I hope this the right place for this question, not sure. I have a Asus Xtion Pro live camera, so an IR structured light sensor, on a shop window. When the shop window glass mirrors (there is more light inside than outside the shop), I see this mirrored image also in the depth map. It's clearly an artifact, but how is it possible?

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Ignore the holes in the depthmap (black areas) for the moment, it's the not the focus of this question, but look at the red circle, this is a table, that is located inside the store (as you can see in the rgb frame), it should not be present in the depthmap. As far as I know a structured light sensor project a light pattern on the scene and through a camera read how the pattern is deformed on the different surfaces (near, far) to calculate the depth (distance of every point in the detphmap). Of course the table doesn't exist in the scene, so should not exist in the depthmap too! Any idea?

  • $\begingroup$ Can I please ask if this was resolved? $\endgroup$ – A_A Feb 27 '18 at 10:59
  • $\begingroup$ Not really, but helped in understanding what the problem is.. $\endgroup$ – rok Feb 27 '18 at 13:06

Structured or not, light gets reflected and the sensor has no way of telling if the scene is imaged directly or by reflection.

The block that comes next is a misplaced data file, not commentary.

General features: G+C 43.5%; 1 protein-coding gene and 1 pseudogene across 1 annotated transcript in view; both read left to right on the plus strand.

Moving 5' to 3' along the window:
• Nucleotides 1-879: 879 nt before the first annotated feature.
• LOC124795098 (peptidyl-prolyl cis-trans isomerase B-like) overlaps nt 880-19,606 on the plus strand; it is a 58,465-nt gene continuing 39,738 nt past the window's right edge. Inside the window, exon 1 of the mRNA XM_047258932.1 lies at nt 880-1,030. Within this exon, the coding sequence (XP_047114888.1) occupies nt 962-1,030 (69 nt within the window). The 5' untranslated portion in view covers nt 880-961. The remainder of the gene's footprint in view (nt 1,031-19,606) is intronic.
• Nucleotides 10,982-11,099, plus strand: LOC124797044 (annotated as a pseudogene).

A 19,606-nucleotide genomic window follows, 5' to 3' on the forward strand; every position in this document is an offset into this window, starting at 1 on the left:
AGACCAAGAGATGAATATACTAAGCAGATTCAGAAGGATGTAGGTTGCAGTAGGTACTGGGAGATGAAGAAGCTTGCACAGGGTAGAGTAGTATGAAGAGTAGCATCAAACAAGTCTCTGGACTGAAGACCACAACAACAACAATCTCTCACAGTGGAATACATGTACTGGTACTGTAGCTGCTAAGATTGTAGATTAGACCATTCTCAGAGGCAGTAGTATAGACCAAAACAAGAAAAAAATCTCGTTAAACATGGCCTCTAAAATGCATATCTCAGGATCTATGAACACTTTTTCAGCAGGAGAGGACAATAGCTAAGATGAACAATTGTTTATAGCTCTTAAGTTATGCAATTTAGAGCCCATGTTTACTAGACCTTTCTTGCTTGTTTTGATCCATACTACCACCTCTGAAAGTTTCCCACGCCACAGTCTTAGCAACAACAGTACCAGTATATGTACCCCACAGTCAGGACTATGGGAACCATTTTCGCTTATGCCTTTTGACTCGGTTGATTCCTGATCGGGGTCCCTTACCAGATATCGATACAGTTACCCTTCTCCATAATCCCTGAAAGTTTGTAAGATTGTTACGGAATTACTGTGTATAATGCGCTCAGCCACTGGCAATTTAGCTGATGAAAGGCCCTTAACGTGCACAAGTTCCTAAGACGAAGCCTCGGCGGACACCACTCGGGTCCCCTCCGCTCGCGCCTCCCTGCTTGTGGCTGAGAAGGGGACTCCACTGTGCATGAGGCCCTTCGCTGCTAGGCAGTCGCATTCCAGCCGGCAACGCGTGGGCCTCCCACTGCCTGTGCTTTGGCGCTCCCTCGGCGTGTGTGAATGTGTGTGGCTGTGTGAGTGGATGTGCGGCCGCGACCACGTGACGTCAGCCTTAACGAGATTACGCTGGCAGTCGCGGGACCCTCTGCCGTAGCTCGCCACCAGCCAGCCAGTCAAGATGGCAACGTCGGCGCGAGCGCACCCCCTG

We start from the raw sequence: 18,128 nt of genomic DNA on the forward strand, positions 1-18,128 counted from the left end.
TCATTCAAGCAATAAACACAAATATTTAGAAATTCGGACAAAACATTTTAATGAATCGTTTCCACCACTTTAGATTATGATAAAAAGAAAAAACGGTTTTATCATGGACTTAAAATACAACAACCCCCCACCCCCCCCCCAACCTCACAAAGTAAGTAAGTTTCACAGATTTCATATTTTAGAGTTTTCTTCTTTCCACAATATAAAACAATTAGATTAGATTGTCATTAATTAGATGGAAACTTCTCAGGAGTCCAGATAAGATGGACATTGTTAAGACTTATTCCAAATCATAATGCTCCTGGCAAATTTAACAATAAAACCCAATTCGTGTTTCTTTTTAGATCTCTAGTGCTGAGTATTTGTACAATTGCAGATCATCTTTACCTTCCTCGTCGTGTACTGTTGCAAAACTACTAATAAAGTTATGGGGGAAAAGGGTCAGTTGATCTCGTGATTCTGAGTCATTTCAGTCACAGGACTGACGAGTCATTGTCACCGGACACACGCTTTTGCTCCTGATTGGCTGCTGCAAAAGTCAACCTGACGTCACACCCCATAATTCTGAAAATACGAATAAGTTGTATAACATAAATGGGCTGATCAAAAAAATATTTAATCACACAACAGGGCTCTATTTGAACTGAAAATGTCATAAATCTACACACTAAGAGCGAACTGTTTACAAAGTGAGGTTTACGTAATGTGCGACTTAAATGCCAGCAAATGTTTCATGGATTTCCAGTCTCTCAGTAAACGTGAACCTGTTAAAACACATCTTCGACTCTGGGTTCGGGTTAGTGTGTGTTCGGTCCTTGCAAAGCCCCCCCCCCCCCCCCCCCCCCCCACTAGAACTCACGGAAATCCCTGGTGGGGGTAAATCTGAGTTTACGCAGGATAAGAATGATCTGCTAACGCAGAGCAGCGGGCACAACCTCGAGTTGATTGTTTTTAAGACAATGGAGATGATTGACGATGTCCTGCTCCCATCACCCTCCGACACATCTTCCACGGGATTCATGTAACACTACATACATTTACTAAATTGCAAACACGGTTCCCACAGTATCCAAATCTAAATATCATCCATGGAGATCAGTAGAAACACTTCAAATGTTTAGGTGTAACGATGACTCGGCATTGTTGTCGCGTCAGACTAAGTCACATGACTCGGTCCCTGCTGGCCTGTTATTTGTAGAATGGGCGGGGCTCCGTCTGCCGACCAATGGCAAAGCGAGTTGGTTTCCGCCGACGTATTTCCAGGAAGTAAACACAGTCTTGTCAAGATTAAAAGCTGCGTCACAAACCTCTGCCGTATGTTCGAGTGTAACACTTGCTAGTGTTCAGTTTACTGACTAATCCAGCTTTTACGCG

To try and reduce the effect of reflections from the glass, you might want to use a polariser. Photographic polarising filters have lots of useful applications and one of them is reducing glare when you are trying to shoot artifacts within a museum glass case (for example).

You can find really cheap polarising filters in the second-hand boxes in camera shops, or buy polarising sheets which you can cut into various shapes.

One thing that would be good to note however is that the camera may already be using a polarising element internally which might interfere with an additional polariser which will worsen the situation.

Hope this helps.

  • $\begingroup$ tried with a polarising sheet but this worsen the situation, probably the camera has some internal polarizing element as you suggested. Anyway this is a very borderline situation, and I think the only solution is to put the camera directly on the glass, to avoid the mirroring effect.. $\endgroup$ – rok Feb 27 '18 at 13:09
  • $\begingroup$ @rok Thanks for letting me know. The polariser reduces light intensity somewhat too, so then, it might be getting to the point where certain regions are dropped altogether because the sensor does not have enough light to make a decision within the specs of the device. All the best $\endgroup$ – A_A Feb 27 '18 at 14:04

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